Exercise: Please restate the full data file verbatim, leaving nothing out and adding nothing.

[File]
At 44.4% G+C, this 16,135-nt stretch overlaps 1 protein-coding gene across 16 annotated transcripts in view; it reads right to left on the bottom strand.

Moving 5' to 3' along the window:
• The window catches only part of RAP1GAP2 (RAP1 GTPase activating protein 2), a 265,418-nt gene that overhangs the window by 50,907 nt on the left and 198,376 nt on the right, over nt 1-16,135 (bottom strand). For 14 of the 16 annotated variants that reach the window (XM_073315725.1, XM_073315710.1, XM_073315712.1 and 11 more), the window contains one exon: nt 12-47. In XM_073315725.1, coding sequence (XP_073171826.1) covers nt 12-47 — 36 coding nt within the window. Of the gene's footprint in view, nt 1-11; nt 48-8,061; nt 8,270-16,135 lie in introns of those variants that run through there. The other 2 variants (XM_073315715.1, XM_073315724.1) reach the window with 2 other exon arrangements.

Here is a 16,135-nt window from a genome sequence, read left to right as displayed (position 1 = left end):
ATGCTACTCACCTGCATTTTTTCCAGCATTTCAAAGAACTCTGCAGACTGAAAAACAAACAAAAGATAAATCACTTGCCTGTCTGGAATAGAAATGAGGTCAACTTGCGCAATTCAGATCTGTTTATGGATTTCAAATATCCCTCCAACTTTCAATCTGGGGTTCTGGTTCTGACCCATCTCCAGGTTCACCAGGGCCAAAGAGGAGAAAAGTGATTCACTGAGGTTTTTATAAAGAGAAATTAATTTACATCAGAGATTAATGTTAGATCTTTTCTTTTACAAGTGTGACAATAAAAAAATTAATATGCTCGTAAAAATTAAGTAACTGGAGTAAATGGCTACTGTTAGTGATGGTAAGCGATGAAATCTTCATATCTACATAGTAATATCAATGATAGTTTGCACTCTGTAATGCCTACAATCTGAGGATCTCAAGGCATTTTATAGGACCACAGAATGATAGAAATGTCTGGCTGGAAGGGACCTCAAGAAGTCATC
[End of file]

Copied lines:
At 44.4% G+C, this 16,135-nt stretch overlaps 1 protein-coding gene across 16 annotated transcripts in view; it reads right to left on the bottom strand.

Moving 5' to 3' along the window:
• The window catches only part of RAP1GAP2 (RAP1 GTPase activating protein 2), a 265,418-nt gene that overhangs the window by 50,907 nt on the left and 198,376 nt on the right, over nt 1-16,135 (bottom strand). For 14 of the 16 annotated variants that reach the window (XM_073315725.1, XM_073315710.1, XM_073315712.1 and 11 more), the window contains one exon: nt 12-47. In XM_073315725.1, coding sequence (XP_073171826.1) covers nt 12-47 — 36 coding nt within the window. Of the gene's footprint in view, nt 1-11; nt 48-8,061; nt 8,270-16,135 lie in introns of those variants that run through there. The other 2 variants (XM_073315715.1, XM_073315724.1) reach the window with 2 other exon arrangements.

Here is a 16,135-nt window from a genome sequence, read left to right as displayed (position 1 = left end):
ATGCTACTCACCTGCATTTTTTCCAGCATTTCAAAGAACTCTGCAGACTGAAAAACAAACAAAAGATAAATCACTTGCCTGTCTGGAATAGAAATGAGGTCAACTTGCGCAATTCAGATCTGTTTATGGATTTCAAATATCCCTCCAACTTTCAATCTGGGGTTCTGGTTCTGACCCATCTCCAGGTTCACCAGGGCCAAAGAGGAGAAAAGTGATTCACTGAGGTTTTTATAAAGAGAAATTAATTTACATCAGAGATTAATGTTAGATCTTTTCTTTTACAAGTGTGACAATAAAAAAATTAATATGCTCGTAAAAATTAAGTAACTGGAGTAAATGGCTACTGTTAGTGATGGTAAGCGATGAAATCTTCATATCTACATAGTAATATCAATGATAGTTTGCACTCTGTAATGCCTACAATCTGAGGATCTCAAGGCATTTTATAGGACCACAGAATGATAGAAATGTCTGGCTGGAAGGGACCTCAAGAAGTCATC